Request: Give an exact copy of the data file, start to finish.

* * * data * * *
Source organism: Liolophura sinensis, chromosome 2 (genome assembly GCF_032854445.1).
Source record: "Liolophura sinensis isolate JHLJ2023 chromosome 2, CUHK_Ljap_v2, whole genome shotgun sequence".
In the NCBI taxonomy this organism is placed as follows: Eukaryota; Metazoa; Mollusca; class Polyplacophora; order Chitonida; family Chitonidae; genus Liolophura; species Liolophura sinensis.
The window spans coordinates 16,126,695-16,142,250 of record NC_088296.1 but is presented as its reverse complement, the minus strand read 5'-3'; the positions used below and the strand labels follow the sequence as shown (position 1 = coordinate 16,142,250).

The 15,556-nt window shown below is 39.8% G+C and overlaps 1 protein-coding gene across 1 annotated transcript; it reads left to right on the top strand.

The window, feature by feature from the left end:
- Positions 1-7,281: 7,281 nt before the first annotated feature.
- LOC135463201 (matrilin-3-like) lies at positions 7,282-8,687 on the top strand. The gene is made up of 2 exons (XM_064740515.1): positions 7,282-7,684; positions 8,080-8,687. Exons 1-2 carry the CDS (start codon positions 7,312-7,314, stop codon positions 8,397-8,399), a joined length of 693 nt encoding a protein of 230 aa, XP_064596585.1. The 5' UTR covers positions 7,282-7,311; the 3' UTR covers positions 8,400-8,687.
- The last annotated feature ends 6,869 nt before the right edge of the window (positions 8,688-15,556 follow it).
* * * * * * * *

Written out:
Source organism: Liolophura sinensis, chromosome 2 (genome assembly GCF_032854445.1).
Source record: "Liolophura sinensis isolate JHLJ2023 chromosome 2, CUHK_Ljap_v2, whole genome shotgun sequence".
In the NCBI taxonomy this organism is placed as follows: Eukaryota; Metazoa; Mollusca; class Polyplacophora; order Chitonida; family Chitonidae; genus Liolophura; species Liolophura sinensis.
The window spans coordinates 16,126,695-16,142,250 of record NC_088296.1 but is presented as its reverse complement, the minus strand read 5'-3'; the positions used below and the strand labels follow the sequence as shown (position 1 = coordinate 16,142,250).

The 15,556-nt window shown below is 39.8% G+C and overlaps 1 protein-coding gene across 1 annotated transcript; it reads left to right on the top strand.

The window, feature by feature from the left end:
- Positions 1-7,281: 7,281 nt before the first annotated feature.
- LOC135463201 (matrilin-3-like) lies at positions 7,282-8,687 on the top strand. The gene is made up of 2 exons (XM_064740515.1): positions 7,282-7,684; positions 8,080-8,687. Exons 1-2 carry the CDS (start codon positions 7,312-7,314, stop codon positions 8,397-8,399), a joined length of 693 nt encoding a protein of 230 aa, XP_064596585.1. The 5' UTR covers positions 7,282-7,311; the 3' UTR covers positions 8,400-8,687.
- The last annotated feature ends 6,869 nt before the right edge of the window (positions 8,688-15,556 follow it).